Early surgical repair of physeal fractures is key to restoring limb function and minimizing damage to the fractured physis (see Treatment at a Glance). The basic principles for treatment of physeal fractures are preservation of blood supply, anatomic reduction, and stable fixation. Gentle soft tissue handling during fracture reduction and stabilization is essential to avoid damage to the soft juvenile bone and soft tissue surrounding the fracture site. When applied nearly perpendicular to the physeal surface, smooth pins can allow for continued growth, as the proliferating cartilage can slide along the pins. Implants should be placed so they do not interfere with joint function.

Maggie was managed overnight with analgesia (ie, hydromorphone [0.05 mg/kg IV q4-6h]) and nursing care. The following morning, Maggie was placed under general anesthesia and given a morphine epidural, and surgical fixation of the fracture was performed through a craniolateral approach to the stifle. The distal femoral physis is W-shaped and has inherent stability when reduced; however, additional stabilization is required to provide adequate resistance to the forces applied across the fracture and to allow for the stability needed for healing. Two smooth pins were placed obliquely across the fracture site (Figure 2). The pins should cross proximal to the fracture site to provide maximal repair stability.7

Postoperation, Maggie’s pain was managed with cryotherapy and hydromorphone (0.05 mg/kg IV q4-6h) until she was eating, at which time she was transitioned to carprofen (2.2 mg/kg PO q12h); her comfort level was determined to be good. Additional analgesic options to consider could include gabapentin or codeine if deemed necessary. Physical rehabilitation was initiated the first day postoperation and included massage and range-of-motion exercises of the limb. Exercise restriction and continued physical rehabilitation therapy were advised until radiographic follow-up could be performed 5 weeks postoperation. Early mobilization of the limb is important to encourage mobility, prevent periarticular fibrosis, and, in cases of distal femoral fractures, help prevent the development of quadriceps contracture.8,9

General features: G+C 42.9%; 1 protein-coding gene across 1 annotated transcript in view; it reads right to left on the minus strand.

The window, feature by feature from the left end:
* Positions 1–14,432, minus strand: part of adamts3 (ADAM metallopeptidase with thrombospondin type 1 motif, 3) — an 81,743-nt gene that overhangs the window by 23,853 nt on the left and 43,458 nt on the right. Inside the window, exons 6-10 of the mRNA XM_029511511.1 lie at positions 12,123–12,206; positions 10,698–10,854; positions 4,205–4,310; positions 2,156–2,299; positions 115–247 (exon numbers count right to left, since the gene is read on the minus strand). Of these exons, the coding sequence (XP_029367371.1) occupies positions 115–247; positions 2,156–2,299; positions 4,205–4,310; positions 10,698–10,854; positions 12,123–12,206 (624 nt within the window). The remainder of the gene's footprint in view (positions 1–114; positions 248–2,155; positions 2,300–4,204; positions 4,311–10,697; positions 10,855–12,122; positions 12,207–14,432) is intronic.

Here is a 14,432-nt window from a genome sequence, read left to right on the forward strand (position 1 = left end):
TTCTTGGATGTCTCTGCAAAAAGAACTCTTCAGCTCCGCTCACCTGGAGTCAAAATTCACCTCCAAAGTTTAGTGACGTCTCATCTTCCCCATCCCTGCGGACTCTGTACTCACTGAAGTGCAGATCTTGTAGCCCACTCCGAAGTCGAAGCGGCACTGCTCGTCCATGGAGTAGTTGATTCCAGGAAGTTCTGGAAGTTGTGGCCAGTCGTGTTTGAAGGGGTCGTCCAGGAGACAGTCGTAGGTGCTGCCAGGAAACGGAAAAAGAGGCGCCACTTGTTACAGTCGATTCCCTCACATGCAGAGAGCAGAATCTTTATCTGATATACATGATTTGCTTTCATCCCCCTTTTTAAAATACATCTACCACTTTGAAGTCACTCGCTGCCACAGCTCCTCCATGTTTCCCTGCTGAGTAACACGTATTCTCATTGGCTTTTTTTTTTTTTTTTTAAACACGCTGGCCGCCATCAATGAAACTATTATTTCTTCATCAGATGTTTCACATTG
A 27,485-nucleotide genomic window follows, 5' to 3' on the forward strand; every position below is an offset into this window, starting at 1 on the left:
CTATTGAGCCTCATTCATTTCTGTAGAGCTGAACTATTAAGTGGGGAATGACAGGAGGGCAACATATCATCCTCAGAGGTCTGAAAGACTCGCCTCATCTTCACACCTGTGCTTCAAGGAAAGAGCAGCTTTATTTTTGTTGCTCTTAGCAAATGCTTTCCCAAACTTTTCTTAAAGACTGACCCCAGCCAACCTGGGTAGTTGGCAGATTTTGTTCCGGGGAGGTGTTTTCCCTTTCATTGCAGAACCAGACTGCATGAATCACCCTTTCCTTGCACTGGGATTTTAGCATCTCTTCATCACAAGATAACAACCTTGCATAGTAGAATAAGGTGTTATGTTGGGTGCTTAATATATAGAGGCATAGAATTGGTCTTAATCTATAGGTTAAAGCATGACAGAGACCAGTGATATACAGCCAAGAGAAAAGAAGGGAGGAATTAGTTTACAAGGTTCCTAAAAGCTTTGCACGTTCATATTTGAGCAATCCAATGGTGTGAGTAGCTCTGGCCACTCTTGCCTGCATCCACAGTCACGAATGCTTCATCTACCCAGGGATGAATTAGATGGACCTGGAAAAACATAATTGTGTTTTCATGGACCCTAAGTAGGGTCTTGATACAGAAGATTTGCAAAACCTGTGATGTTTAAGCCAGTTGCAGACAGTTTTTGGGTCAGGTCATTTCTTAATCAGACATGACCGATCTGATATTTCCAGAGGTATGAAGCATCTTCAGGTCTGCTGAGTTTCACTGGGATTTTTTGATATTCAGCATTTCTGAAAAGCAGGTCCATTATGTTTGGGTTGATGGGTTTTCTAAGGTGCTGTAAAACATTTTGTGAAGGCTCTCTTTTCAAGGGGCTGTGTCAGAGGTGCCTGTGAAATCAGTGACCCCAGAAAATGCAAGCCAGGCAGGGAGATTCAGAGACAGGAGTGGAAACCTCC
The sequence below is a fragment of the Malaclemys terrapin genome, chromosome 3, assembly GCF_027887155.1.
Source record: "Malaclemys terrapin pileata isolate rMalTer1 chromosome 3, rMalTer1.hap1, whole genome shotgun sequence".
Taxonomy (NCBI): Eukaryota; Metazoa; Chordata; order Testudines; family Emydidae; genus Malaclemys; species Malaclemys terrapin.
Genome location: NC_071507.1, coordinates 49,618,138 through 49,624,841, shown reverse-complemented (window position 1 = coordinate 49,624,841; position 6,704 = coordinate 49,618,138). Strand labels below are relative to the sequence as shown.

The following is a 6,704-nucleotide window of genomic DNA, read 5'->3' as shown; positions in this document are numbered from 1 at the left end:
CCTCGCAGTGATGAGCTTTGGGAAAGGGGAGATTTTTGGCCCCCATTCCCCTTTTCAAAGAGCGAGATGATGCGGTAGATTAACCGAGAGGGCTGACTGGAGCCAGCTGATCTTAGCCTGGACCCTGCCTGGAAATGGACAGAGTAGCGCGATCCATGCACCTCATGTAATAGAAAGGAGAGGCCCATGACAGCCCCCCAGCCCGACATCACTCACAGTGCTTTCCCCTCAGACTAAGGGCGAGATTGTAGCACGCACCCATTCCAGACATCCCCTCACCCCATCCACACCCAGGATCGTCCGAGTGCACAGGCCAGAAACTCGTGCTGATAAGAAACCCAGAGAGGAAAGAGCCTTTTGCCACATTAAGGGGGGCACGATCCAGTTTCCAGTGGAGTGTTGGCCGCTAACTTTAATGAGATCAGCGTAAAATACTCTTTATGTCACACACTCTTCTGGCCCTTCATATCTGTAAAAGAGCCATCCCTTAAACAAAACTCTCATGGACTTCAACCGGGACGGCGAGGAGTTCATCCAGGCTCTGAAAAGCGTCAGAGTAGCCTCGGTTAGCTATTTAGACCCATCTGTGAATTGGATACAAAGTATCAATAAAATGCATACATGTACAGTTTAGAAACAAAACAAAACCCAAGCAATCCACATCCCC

Lateral (A) and craniocaudal (B) radiographs of the femur immediately after open reduction and internal fixation with 2 cross pins. The pins cross proximal to the fracture site, which is important for stability of the repair.
Lateral (A) and craniocaudal (B) radiographs of the femur immediately after open reduction and internal fixation with 2 cross pins. The pins cross proximal to the fracture site, which is important for stability of the repair.

Figure 2 Lateral (A) and craniocaudal (B) radiographs of the femur immediately after open reduction and internal fixation with 2 cross pins. The pins cross proximal to the fracture site, which is important for stability of the repair.

Lateral (A) and craniocaudal (B) radiographs of the femur immediately after open reduction and internal fixation with 2 cross pins. The pins cross proximal to the fracture site, which is important for stability of the repair.
Lateral (A) and craniocaudal (B) radiographs of the femur immediately after open reduction and internal fixation with 2 cross pins. The pins cross proximal to the fracture site, which is important for stability of the repair.

Figure 2 Lateral (A) and craniocaudal (B) radiographs of the femur immediately after open reduction and internal fixation with 2 cross pins. The pins cross proximal to the fracture site, which is important for stability of the repair.

Figure 2 Lateral (A) and craniocaudal (B) radiographs of the femur immediately after open reduction and internal fixation with 2 cross pins. The pins cross proximal to the fracture site, which is important for stability of the repair.

Prognosis & Outcome

At the 5-week postoperative examination, Maggie was fully weight-bearing on her right pelvic limb and the stifle had full and pain-free range of motion. Radiography of the stifle revealed that the fracture was healed, the implants were stable, and the distal femoral physis was closed (Figure 3). A closed distal femoral physis is a common finding after fracture repair, as the germinal cells, which are responsible for physis growth, are frequently irreversibly damaged during the fracture event. Premature physeal closure can result in shortening of the femur, particularly if the animal is young and has large remaining growth potential.2,10 However, a closed distal femoral physis in a dog of Maggie’s age does not usually result in a clinical problem, as dogs are generally able to compensate for mild limb length discrepancies through extension of adjacent joints and compensatory overgrowth of the tibia.2,10

Maggie had uncomplicated healing and an excellent outcome and was allowed to return to normal activity by 8 weeks postoperation. The pins were left in situ. Maggie grew into adulthood and continues to have normal function of her fractured limb.

Lateral (A) and craniocaudal (B) radiographs of the femur 5 weeks after fracture repair. The fracture has healed and the distal femoral physis has closed.